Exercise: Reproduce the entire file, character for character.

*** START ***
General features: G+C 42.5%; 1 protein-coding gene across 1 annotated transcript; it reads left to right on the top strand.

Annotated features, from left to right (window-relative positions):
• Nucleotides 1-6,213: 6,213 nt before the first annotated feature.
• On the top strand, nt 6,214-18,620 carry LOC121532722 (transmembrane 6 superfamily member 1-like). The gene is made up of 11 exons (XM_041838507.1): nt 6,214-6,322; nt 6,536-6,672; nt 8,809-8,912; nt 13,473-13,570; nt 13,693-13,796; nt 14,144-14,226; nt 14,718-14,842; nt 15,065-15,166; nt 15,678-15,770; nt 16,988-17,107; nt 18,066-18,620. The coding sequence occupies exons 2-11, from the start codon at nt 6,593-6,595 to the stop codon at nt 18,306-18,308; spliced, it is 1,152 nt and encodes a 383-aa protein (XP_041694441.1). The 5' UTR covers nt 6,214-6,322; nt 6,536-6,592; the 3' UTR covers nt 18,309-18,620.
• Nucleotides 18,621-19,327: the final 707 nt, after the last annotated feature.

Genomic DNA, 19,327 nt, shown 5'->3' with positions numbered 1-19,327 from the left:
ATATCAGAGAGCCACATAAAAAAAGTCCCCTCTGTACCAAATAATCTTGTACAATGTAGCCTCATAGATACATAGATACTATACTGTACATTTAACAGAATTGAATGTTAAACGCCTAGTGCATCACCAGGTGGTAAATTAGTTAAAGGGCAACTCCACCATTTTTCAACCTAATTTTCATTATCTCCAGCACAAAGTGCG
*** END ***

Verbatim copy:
General features: G+C 42.5%; 1 protein-coding gene across 1 annotated transcript; it reads left to right on the top strand.

Annotated features, from left to right (window-relative positions):
• Nucleotides 1-6,213: 6,213 nt before the first annotated feature.
• On the top strand, nt 6,214-18,620 carry LOC121532722 (transmembrane 6 superfamily member 1-like). The gene is made up of 11 exons (XM_041838507.1): nt 6,214-6,322; nt 6,536-6,672; nt 8,809-8,912; nt 13,473-13,570; nt 13,693-13,796; nt 14,144-14,226; nt 14,718-14,842; nt 15,065-15,166; nt 15,678-15,770; nt 16,988-17,107; nt 18,066-18,620. The coding sequence occupies exons 2-11, from the start codon at nt 6,593-6,595 to the stop codon at nt 18,306-18,308; spliced, it is 1,152 nt and encodes a 383-aa protein (XP_041694441.1). The 5' UTR covers nt 6,214-6,322; nt 6,536-6,592; the 3' UTR covers nt 18,309-18,620.
• Nucleotides 18,621-19,327: the final 707 nt, after the last annotated feature.

Genomic DNA, 19,327 nt, shown 5'->3' with positions numbered 1-19,327 from the left:
ATATCAGAGAGCCACATAAAAAAAGTCCCCTCTGTACCAAATAATCTTGTACAATGTAGCCTCATAGATACATAGATACTATACTGTACATTTAACAGAATTGAATGTTAAACGCCTAGTGCATCACCAGGTGGTAAATTAGTTAAAGGGCAACTCCACCATTTTTCAACCTAATTTTCATTATCTCCAGCACAAAGTGCG